Thanks a lot for this impressive piece Tony and good luck to you and the team too. I think a lot of readers will try to listen in too. By the way o­ne correction: Radio Unique Amsterdam went o­n to the cable network Amsterdam, although illegally, early 80’s and has more right of the title ‘The World’s first station to do so!

New chapters to the series for the forthcoming book o­n 40 Years of Radio Caroline, with a lot of memories of the people who have worked there, are now to be read o­n our o­n line journal for media and music culture: Click o­n Volume 7 and see what you can find.

All kind of mails are coming in each day from all over the world in all kind of languages. I’m thankful I had the possibility to learn a lot of languages during school times. A German o­ne? Who of you did learn the German language in the classical way?

‘Hallo, Herr Knot, Ich bekomme von Ihnen schon seit einigen Jahren Ihre Monatsberichte. Die lese ich mit großem Interesse und sammel sie auch. Vielen Dank dafür. Sehr interessant.
Nun habe ich eine Bitte: Im 2. Monatsbericht April (diese Woche empfangen), haben Sie ein tolles jpg.-Bild: Radio Caroline North. Können Sie mir dieses Bild mailen? Ich hätte es gerne als Bildschirmschoner auf meinem Computer. Beste Grüße aus Deutschland von einem Freund der Piratensender (der auch schon einmal einen solchen Sendebetrieb hatte - ist lange lange her). Stefan Herringslack’

What Stefan wanted to tell all the readers is that he’s enjoying the report already since many years and even is collecting it. Well I don’t and never thought about it to collect them Stupid Hans Knot. He also asked if I could possible sent him a picture of the MV Fredericia as he wanted to use it as a wallpaper o­n the computer. In the meantime he still is searching for the missing letter in Fredericia o­n his screen.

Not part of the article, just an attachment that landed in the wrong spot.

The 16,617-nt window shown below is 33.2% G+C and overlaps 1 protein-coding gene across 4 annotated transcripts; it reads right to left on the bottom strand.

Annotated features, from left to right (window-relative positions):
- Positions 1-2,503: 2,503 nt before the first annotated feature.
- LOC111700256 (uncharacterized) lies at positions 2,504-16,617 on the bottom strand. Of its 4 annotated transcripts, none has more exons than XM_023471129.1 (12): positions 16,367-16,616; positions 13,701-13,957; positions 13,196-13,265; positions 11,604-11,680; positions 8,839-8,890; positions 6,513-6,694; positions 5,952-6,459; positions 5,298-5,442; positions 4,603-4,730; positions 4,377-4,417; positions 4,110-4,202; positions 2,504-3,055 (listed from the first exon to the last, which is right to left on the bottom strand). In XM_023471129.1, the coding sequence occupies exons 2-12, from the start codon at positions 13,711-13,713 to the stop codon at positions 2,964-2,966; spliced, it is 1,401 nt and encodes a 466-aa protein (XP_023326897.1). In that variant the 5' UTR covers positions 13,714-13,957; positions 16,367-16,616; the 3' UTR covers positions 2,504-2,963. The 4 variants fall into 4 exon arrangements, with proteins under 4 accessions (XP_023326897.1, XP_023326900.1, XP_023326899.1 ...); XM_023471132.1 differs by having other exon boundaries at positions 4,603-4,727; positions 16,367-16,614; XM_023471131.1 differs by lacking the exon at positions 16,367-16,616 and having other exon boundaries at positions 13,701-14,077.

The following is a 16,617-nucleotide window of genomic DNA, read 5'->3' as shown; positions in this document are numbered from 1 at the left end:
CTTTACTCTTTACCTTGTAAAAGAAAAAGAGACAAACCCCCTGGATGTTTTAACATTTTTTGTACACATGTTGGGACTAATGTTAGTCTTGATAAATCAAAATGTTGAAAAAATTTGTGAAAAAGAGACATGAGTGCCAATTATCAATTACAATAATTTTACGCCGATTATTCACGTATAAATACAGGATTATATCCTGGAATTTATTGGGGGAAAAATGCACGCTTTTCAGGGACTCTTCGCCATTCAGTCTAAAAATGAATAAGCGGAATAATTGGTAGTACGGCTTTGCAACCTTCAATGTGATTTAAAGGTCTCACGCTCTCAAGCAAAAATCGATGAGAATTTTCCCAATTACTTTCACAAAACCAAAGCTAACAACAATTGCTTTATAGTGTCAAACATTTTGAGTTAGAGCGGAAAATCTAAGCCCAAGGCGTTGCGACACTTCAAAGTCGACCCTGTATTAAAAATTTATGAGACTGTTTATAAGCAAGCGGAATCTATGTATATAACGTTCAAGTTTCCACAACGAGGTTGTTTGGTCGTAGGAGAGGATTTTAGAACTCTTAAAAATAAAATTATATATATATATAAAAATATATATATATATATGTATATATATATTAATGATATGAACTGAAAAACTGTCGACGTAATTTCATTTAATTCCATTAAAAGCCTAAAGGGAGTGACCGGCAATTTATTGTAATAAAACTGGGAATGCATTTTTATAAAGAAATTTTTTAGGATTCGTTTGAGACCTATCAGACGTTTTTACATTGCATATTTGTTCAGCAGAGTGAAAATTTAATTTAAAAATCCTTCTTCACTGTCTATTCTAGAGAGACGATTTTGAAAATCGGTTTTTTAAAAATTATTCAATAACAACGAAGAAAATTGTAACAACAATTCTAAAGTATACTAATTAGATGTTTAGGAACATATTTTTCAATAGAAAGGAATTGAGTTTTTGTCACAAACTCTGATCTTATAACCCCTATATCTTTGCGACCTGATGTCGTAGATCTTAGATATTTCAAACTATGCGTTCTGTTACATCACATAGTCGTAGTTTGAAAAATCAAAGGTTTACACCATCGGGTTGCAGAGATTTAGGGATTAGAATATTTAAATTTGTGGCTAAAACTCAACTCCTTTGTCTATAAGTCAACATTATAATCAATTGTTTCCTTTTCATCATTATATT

April 21st is a memorable day in Dutch history as it was the very first day, in 1960, that the sound of a commercial radio station, Radio Veronica could be heard from international waters o­n 186 metres. Since a couple of years there was a re-incarnation of Veronica, called Radio 192. The station did close their AM transmitter last year but could still be heard o­n 90% of the cable networks in the Netherlands. Just this week they were renamed, just for a period of a week, into Radio Northsea International and had plans to several other special programs up till August 31st. But UPC, o­ne of the big cable network organisation had ordered all the connected cable networks to put the signal from Radio 192 off the cable. And so Radio 192 lost o­n this Wednesday a lot of listeners. A pity, but as o­ne mentioned in a news group: if you don’t pay your electricity or gas bill you will be put of the network too!

Anyway thanks to Michael Bakker and all the other persons for the many hours of listening pleasure we had during the past years.

But there was other bad news in the Dutch radio scene as o­n the same day, April 21st, it became known that the regional commercial radio station for the North and East of the Netherlands, Rebecca Radio has dismissed most of their people. The station is owned by Publishing Companies NDC and Boom Press. A couple of months ago the companies announced to sell the station and since this announcements lesser airtime was sold. Twenty people are sent home and are without work now. Director Knol of Rebecca Radio thinks that the station can make a restart with a lot of non stop music.